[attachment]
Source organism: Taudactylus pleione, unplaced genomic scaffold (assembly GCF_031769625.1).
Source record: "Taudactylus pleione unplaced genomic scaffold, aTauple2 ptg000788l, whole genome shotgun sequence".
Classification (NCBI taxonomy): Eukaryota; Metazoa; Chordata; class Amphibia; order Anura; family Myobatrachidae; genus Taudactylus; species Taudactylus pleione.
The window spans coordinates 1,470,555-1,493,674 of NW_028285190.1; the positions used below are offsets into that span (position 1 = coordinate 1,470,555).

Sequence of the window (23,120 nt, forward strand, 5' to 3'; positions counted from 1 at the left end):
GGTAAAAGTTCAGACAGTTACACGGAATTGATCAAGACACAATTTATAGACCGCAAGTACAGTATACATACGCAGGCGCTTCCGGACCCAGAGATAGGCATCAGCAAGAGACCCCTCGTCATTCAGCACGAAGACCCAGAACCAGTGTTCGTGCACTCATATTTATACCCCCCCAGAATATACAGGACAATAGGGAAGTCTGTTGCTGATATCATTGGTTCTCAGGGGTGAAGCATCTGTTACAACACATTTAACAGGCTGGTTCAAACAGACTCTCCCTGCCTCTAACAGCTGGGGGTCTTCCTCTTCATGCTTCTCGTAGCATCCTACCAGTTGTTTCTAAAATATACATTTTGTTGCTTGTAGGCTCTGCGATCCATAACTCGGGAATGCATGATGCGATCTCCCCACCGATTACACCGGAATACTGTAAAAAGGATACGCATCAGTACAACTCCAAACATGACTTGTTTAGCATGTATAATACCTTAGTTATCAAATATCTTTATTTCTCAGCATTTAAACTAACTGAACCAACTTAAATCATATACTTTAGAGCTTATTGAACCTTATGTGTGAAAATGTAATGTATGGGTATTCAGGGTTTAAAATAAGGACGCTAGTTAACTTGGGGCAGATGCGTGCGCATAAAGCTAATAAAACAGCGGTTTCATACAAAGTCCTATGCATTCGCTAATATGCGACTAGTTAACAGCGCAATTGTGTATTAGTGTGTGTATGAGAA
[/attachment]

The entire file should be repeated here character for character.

Source organism: Taudactylus pleione, unplaced genomic scaffold (assembly GCF_031769625.1).
Source record: "Taudactylus pleione unplaced genomic scaffold, aTauple2 ptg000788l, whole genome shotgun sequence".
Classification (NCBI taxonomy): Eukaryota; Metazoa; Chordata; class Amphibia; order Anura; family Myobatrachidae; genus Taudactylus; species Taudactylus pleione.
The window spans coordinates 1,470,555-1,493,674 of NW_028285190.1; the positions used below are offsets into that span (position 1 = coordinate 1,470,555).

Sequence of the window (23,120 nt, forward strand, 5' to 3'; positions counted from 1 at the left end):
GGTAAAAGTTCAGACAGTTACACGGAATTGATCAAGACACAATTTATAGACCGCAAGTACAGTATACATACGCAGGCGCTTCCGGACCCAGAGATAGGCATCAGCAAGAGACCCCTCGTCATTCAGCACGAAGACCCAGAACCAGTGTTCGTGCACTCATATTTATACCCCCCCAGAATATACAGGACAATAGGGAAGTCTGTTGCTGATATCATTGGTTCTCAGGGGTGAAGCATCTGTTACAACACATTTAACAGGCTGGTTCAAACAGACTCTCCCTGCCTCTAACAGCTGGGGGTCTTCCTCTTCATGCTTCTCGTAGCATCCTACCAGTTGTTTCTAAAATATACATTTTGTTGCTTGTAGGCTCTGCGATCCATAACTCGGGAATGCATGATGCGATCTCCCCACCGATTACACCGGAATACTGTAAAAAGGATACGCATCAGTACAACTCCAAACATGACTTGTTTAGCATGTATAATACCTTAGTTATCAAATATCTTTATTTCTCAGCATTTAAACTAACTGAACCAACTTAAATCATATACTTTAGAGCTTATTGAACCTTATGTGTGAAAATGTAATGTATGGGTATTCAGGGTTTAAAATAAGGACGCTAGTTAACTTGGGGCAGATGCGTGCGCATAAAGCTAATAAAACAGCGGTTTCATACAAAGTCCTATGCATTCGCTAATATGCGACTAGTTAACAGCGCAATTGTGTATTAGTGTGTGTATGAGAA